That’s why, since 1974, Valley has manufactured its own gearbox at our facility here in Valley. More recently, we’ve increased our commitment to ensuring a reliable supply of Valley gearboxes with our new, state-of-the-art manufacturing facility in Waverly, Neb.
So, why does Valley go through the effort and expense to manufacture a gearbox itself?
Because building our own gearbox allows us to customize the design to meet the unique needs of an irrigation machine. For example, unlike other manufacturer’s steel worm gearboxes, Valley uses a ductile iron worm gear. Ductile iron has significantly higher wear capabilities because the surface of the gear has micro-pores that can hold lubricating oil. Also, the imbedded graphite in the gear itself provides some lubrication under extreme loads. That’s why the American Gear Manufacturer’s Association (AGMA) design standards allow 60 percent higher loads to be carried with ductile iron worms as compared to steel worms.
Valley also uses a 25 degree tooth angle in our gearbox. According to the AGMA, a 25 degree tooth angle provides 40 percent more strength at the root than the 14.5 degree pressure angle used by others. While a 14.5 degree tooth angle is wider at the top, don’t be fooled. A 25 degree tooth angle is wider at the root, where the strength is needed. Tooling for a 25 degree tooth angle is more costly because it’s not standard, but it’s worth it because it helps the Valley gearbox last longer.
The Valley gearbox also has a 52:1 gear ratio. This means the gearbox uses 4 percent less energy to move the machine through the field, but, more importantly, the design has a fully recessed tooth action. With a fully recessed design, the gears keep lubrication oil between the gears longer, reducing friction for increased load capacity and longer life.
Valley also uses U.S.-made, case-hardened bearings made from ultra-pure steel instead of through-hardened Chinese bearings used by others. Case-hardening provides superior wear characteristics while maintaining the inner toughness of the core material. As a result, Valley bearings have a 40 percent greater load rating.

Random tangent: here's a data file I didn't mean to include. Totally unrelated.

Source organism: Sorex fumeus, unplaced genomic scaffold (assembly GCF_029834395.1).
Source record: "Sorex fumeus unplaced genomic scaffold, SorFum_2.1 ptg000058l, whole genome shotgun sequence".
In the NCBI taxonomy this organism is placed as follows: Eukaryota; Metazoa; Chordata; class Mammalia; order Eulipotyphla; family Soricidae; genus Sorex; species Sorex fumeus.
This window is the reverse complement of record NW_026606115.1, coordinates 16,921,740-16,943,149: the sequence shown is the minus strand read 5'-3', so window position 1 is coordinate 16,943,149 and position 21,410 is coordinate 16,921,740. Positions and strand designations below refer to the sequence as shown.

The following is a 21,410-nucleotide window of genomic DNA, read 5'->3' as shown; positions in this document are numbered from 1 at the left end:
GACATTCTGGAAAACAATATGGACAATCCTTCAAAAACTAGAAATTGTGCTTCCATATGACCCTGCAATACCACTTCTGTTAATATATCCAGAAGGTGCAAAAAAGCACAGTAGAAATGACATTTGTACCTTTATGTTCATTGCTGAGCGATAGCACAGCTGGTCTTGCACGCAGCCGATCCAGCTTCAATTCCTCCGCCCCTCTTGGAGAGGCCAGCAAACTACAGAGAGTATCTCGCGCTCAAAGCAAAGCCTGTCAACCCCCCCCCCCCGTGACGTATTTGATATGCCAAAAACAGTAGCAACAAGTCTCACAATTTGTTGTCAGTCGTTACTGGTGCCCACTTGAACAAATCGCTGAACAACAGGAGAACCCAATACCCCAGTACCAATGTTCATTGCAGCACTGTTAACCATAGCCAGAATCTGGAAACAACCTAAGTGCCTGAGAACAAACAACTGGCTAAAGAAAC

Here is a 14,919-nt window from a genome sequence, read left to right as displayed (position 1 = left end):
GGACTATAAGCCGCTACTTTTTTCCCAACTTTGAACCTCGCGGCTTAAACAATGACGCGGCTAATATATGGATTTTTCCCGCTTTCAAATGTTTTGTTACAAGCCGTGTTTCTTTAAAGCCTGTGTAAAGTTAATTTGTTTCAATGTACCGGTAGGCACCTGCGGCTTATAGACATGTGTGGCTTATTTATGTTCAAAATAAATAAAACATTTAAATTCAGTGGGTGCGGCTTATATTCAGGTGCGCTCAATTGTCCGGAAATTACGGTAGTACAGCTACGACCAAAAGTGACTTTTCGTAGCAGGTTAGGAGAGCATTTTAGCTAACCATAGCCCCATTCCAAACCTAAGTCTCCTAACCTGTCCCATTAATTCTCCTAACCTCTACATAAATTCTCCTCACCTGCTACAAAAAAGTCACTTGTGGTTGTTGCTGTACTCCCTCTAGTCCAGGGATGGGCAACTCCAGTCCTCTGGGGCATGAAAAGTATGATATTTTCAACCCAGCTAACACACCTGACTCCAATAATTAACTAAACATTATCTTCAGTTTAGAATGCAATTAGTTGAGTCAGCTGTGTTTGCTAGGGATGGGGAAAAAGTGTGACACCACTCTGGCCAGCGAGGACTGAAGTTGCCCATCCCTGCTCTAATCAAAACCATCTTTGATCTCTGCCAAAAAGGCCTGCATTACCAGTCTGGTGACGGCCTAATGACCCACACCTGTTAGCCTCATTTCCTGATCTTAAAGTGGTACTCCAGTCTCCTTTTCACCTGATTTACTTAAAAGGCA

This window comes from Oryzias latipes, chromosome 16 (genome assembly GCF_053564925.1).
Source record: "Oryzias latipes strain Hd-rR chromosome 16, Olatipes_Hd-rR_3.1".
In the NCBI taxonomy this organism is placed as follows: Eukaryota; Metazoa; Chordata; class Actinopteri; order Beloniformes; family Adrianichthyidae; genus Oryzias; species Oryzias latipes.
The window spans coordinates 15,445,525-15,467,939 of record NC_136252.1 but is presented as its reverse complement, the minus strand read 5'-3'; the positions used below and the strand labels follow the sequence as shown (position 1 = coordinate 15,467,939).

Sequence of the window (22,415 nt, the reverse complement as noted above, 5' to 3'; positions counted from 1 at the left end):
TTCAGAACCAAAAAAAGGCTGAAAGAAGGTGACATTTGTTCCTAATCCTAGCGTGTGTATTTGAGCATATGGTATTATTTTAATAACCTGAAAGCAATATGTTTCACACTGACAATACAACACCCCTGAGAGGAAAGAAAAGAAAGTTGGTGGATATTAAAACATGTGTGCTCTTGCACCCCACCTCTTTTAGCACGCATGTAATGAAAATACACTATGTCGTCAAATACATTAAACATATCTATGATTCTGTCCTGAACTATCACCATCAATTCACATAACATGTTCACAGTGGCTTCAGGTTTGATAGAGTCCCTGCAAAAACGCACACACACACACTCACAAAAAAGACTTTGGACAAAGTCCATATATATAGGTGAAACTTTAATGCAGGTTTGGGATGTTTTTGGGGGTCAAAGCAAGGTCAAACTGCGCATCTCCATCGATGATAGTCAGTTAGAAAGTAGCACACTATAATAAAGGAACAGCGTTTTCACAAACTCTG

But, even the best gear design and materials won’t help if the gearbox isn’t sealed from the elements. That’s why Valley uses a patented six-barrier input and nine-barrier output seal to keep oil in and problems out. Valley also uses a 2 inch longer output shaft to ensure mud and crop residue don’t damage the seal as the machine moves through the field. To compensate for this longer shaft, special wheels are used that actually move the center of the tire closer to the gearbox output bearing than the industry standard, reducing the load on the gearbox.
Finally, we also control the quality of each component and each step in the manufacturing process. A dedicated team of buyers, engineers, quality inspectors and machine operators works day and night to ensure each component meets the stringent Valley quality requirements. Because our suppliers are located in the United States, we can easily perform random inspections of their facilities to ensure they are meeting our quality standards. All major components are also machined by Valley, providing a second level of quality control. A final inspection is performed by testing each gearbox before it is shipped. And, to further ensure Valley quality, randomly selected gearboxes are life-tested in our gearbox testing laboratory.
All this adds up to a gearbox that is 24 percent stronger and lasts two-and-a-half times longer, ensuring you can apply the correct amount of water when and where you need it.
Our philosophy at Valley always has been to provide the most durable gearbox in the irrigation industry – even if it costs more. And this still holds true today. In fact, many folks around Valley consider the Valley Gearbox the “heart and soul” of the Valley machine.
Product Manager - Equipment
John joined the Valley Irrigation Engineering Department in 2000 after having spent 11 years at General Electric Aircraft Engines. Today, he manages the equipment products for Valley (center pivots, corners, and gearboxes, to name a few), helping to develop the next generation of Valley Irrigation machines. John enjoys photography, home renovation and travel. On his third birthday, John watched the first moon landing!